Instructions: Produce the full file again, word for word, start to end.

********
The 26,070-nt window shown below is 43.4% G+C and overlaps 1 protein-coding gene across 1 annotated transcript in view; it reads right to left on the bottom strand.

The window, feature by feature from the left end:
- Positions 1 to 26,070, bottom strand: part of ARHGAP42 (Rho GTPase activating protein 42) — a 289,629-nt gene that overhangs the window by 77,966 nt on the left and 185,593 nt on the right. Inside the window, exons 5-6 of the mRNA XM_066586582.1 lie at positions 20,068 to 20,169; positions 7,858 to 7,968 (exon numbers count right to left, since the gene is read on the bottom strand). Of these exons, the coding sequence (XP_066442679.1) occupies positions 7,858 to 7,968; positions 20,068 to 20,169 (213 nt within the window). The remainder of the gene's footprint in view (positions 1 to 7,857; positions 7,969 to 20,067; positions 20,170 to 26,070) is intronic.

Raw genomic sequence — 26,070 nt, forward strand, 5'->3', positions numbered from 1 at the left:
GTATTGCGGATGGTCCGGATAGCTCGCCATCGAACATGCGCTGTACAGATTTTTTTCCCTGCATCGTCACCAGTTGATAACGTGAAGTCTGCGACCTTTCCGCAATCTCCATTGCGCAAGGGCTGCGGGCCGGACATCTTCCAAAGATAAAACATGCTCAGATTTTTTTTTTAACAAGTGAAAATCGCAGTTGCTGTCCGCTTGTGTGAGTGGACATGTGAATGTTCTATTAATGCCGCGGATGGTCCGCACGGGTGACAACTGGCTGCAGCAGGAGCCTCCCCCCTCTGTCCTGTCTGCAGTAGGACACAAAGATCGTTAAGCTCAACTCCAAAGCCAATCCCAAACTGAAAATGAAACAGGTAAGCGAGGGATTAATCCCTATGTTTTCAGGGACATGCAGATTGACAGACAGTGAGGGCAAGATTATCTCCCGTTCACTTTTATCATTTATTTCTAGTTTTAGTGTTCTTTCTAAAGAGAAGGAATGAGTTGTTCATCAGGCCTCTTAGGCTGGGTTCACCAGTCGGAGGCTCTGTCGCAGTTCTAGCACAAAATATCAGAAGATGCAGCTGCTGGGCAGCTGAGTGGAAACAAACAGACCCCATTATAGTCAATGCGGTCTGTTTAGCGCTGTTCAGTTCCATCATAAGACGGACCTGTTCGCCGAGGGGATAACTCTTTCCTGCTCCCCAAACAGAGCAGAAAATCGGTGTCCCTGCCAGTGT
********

The 26,070-nt window shown below is 43.4% G+C and overlaps 1 protein-coding gene across 1 annotated transcript in view; it reads right to left on the bottom strand.

The window, feature by feature from the left end:
- Positions 1 to 26,070, bottom strand: part of ARHGAP42 (Rho GTPase activating protein 42) — a 289,629-nt gene that overhangs the window by 77,966 nt on the left and 185,593 nt on the right. Inside the window, exons 5-6 of the mRNA XM_066586582.1 lie at positions 20,068 to 20,169; positions 7,858 to 7,968 (exon numbers count right to left, since the gene is read on the bottom strand). Of these exons, the coding sequence (XP_066442679.1) occupies positions 7,858 to 7,968; positions 20,068 to 20,169 (213 nt within the window). The remainder of the gene's footprint in view (positions 1 to 7,857; positions 7,969 to 20,067; positions 20,170 to 26,070) is intronic.

Raw genomic sequence — 26,070 nt, forward strand, 5'->3', positions numbered from 1 at the left:
GTATTGCGGATGGTCCGGATAGCTCGCCATCGAACATGCGCTGTACAGATTTTTTTCCCTGCATCGTCACCAGTTGATAACGTGAAGTCTGCGACCTTTCCGCAATCTCCATTGCGCAAGGGCTGCGGGCCGGACATCTTCCAAAGATAAAACATGCTCAGATTTTTTTTTTAACAAGTGAAAATCGCAGTTGCTGTCCGCTTGTGTGAGTGGACATGTGAATGTTCTATTAATGCCGCGGATGGTCCGCACGGGTGACAACTGGCTGCAGCAGGAGCCTCCCCCCTCTGTCCTGTCTGCAGTAGGACACAAAGATCGTTAAGCTCAACTCCAAAGCCAATCCCAAACTGAAAATGAAACAGGTAAGCGAGGGATTAATCCCTATGTTTTCAGGGACATGCAGATTGACAGACAGTGAGGGCAAGATTATCTCCCGTTCACTTTTATCATTTATTTCTAGTTTTAGTGTTCTTTCTAAAGAGAAGGAATGAGTTGTTCATCAGGCCTCTTAGGCTGGGTTCACCAGTCGGAGGCTCTGTCGCAGTTCTAGCACAAAATATCAGAAGATGCAGCTGCTGGGCAGCTGAGTGGAAACAAACAGACCCCATTATAGTCAATGCGGTCTGTTTAGCGCTGTTCAGTTCCATCATAAGACGGACCTGTTCGCCGAGGGGATAACTCTTTCCTGCTCCCCAAACAGAGCAGAAAATCGGTGTCCCTGCCAGTGT